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Teamwork: Happy Marriage of “We” and “They”

Mar 8, 2015

Posted by

Joe Klock, Sr.

Joe Klock, Sr., CRB, CRS, engaged in real estate sales, management and training since 1949, is the retired Dean of Coldwell Banker University. He presently produces educational material, bot Read more

Personal peace of mind and a healthy self image require that you forgive yourself for not being perfect.

That is to say, you must cut for yourself at least the same amount of slack that you cut for your friends and loved ones, as opposed to the taut lines with which you restrict those whom you neither like nor love.  Aside: Since the size of your funeral will be determined, in large part, by the weather on that day, doesn’t it make sense to be kind to, and tolerant of, the only person you’re absolutely sure will show up?

A similar degree of loyalty and forbearance should exist between a business team and its component members, if both are to function with maximum effectiveness and harmony.

Thus, there should be no attitudinal conflict between the group as a whole and those who comprise it, once goals have been set, understood and adopted.

At that point, those goals are not what “they” (i.e., management) want, but what “we” (i.e., everyone on the team) are committed to strive for and, eventually, achieve. Neither are the team’s successes what “I” (i.e., the boss) brought about, nor are its failures a reflection on the shortcomings of those under his/her leadership.

From “Me” to “We”

“I-me-my-osis” is a disease prevalent among those who see management as an exercise of control, rather than the more challenging task of inspiring willing action in others.  Its symptoms are excessive (sometimes exclusive) use of the first person singular in referring to objectives and strategies — e.g., my goal and my plan, instead of ours.

Likewise, “Whateveritis” afflicts team members whose response to management is overt lip service and covert foot-dragging — a passive acceptance estate sales, management and training of what “they”dictate, followed by reluctant acceptance and minimal follow-through.

Then, there’s the blame game, in which those at each level of an operation find fault with those in the organizational strata above or below their own, and fix the accountability for both good and bad results accordingly.

In a well-run organization, all individuals should be free to engage in constructive criticism among themselves, both up and down the pecking order, but only until group decisions and policies have been adopted. Thereafter, “they” becomes a term solely used in reference to customers, competitors and others who do not appear on the team roster. There can be no such thing as goals that “they” set and “we” are required to attain, nor brilliant ideas that “we” conceive and “they” screw up.

No team is really a team wherein its members, from top to bottom, are not unified in purpose and bound by mutual respect and support. This sometimes conflicts with the fact that we humans are, by nature, individualistic and resistant to the discipline of respecting others’ views and legitimate authority.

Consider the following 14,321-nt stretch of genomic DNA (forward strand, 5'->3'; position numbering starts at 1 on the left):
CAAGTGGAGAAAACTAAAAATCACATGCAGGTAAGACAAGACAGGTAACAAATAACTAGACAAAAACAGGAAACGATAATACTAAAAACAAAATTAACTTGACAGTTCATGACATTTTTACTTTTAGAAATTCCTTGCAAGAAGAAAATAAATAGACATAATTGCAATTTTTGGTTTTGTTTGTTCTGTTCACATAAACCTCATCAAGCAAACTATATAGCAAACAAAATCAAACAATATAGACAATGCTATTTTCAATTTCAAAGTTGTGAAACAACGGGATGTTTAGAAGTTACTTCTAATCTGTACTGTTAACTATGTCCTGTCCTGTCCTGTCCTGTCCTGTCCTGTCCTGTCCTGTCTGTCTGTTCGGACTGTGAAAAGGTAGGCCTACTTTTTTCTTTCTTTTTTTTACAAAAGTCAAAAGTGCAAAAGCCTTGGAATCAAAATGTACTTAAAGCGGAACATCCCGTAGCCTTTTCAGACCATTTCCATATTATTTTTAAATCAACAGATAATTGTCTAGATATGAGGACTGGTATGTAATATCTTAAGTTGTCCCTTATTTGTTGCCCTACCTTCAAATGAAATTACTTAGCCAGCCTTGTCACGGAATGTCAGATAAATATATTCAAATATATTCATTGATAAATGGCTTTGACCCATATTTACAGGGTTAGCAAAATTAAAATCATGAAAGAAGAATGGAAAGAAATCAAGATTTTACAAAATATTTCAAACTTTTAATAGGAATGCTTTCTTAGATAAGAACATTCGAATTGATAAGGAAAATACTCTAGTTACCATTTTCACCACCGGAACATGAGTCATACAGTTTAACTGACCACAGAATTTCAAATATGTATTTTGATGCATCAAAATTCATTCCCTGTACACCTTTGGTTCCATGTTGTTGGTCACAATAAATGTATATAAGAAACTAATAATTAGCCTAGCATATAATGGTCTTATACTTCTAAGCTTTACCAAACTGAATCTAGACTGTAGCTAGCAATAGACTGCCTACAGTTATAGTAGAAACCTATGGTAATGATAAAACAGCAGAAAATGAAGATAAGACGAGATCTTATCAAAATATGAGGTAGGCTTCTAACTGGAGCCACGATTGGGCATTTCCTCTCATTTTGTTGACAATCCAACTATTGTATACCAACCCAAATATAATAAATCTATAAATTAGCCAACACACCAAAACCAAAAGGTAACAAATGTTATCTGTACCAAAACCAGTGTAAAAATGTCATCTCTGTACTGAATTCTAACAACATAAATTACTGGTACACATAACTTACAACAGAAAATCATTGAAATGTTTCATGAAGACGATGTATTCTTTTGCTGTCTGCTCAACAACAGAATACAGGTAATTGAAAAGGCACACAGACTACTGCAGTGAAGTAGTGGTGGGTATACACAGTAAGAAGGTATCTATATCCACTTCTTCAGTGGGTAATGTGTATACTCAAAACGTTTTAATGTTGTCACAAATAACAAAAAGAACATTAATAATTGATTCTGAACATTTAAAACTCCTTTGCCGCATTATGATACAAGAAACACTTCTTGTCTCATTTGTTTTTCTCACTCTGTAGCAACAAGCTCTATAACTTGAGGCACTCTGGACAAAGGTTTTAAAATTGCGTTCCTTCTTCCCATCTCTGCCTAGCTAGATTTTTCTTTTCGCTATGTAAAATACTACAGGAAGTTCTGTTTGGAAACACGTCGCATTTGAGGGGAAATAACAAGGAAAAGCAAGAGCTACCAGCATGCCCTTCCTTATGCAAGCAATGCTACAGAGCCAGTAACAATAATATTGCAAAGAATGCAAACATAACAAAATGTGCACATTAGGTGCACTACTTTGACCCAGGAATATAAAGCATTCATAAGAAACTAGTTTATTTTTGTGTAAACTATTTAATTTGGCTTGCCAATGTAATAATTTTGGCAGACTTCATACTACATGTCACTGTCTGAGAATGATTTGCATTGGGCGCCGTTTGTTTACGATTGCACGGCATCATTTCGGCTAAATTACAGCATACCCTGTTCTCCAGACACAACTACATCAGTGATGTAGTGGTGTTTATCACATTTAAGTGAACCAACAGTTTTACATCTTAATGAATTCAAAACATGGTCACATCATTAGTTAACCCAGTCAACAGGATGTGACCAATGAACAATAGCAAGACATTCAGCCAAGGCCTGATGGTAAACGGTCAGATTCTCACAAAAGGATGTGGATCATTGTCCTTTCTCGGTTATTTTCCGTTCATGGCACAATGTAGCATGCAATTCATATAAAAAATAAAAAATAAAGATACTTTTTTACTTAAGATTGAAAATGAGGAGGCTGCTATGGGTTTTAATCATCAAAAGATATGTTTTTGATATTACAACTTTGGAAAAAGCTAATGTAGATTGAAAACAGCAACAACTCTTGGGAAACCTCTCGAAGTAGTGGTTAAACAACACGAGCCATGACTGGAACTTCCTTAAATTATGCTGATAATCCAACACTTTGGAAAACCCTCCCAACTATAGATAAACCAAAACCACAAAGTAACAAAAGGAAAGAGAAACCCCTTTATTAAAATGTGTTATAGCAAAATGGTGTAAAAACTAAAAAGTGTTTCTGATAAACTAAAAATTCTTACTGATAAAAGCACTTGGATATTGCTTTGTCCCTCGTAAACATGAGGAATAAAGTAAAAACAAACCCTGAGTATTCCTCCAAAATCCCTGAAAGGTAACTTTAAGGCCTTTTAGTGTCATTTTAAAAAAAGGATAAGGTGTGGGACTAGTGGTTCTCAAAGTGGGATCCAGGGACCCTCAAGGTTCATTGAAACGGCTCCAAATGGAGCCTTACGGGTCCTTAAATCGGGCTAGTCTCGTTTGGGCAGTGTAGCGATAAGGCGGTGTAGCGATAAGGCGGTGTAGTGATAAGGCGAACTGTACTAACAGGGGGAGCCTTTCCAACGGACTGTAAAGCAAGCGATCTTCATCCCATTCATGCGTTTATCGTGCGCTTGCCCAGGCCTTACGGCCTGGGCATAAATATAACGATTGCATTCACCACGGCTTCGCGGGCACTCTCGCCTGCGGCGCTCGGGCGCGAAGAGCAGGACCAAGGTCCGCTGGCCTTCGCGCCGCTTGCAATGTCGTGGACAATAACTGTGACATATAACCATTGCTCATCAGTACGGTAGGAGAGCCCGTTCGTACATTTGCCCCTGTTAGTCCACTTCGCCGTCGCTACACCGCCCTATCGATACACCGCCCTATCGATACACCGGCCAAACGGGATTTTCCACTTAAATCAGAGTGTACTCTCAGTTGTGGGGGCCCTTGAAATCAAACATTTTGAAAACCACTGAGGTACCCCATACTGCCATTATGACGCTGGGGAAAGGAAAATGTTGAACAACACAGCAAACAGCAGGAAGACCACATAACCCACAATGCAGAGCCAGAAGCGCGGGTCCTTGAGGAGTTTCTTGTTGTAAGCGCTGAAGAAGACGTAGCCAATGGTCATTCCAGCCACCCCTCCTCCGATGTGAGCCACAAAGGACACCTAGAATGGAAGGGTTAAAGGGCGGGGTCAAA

Sound organization, though, demands such discipline and respect, both to maximize results and minimize resentment. In this context, as in just about all others, management must lead by example, rather than by the mere imposition of authority.

To the greatest practical extent, the implementation of authority should fall somewhere between subtle presence and near-invisibility. The underlying rule: always praise in public and criticize in private.

Two great thinkers expressed that precept in slightly different ways. Former heavyweight boxing champion Joe Louis once noted that, “If you got to remind them who you are, you really aren’t.”

And the ancient Chinese philosopher, LaoTsu, wrote: “To lead people, walk beside them. As for the best leaders, the people do not notice their existence. The next best, the people honor and praise. The next, the people fear; and the next, the people hate. When the best leader’s work is done, the people say, ‘We did it ourselves!’”

Members of the Team

Managers should avoid flashing the stars, bars and epaulets of their authority and present themselves as members of the team, no more or less valuable to the joint effort than anyone else (although saddled with a heavier burden of responsibility for the results).

They should be effusive in their praise of others when things go well, and share responsibility when the results are disappointing — even when, in fact, they are relatively blameless.

In return, team members should recognize that those who are, technically, in superior positions on the organizational chart need to be forgiven for being subject to human imperfection.

Those who are unable to show that kind of respect and understanding should show themselves — or be clearly shown — the door. Powerful attitudes of “we” and “they” are useful in a tug of war, but are counter-productive when the objective of the game is to pull together. When we are family, whether at home or on the job, there is neither room, nor rhyme, nor reason for a “they” attitude.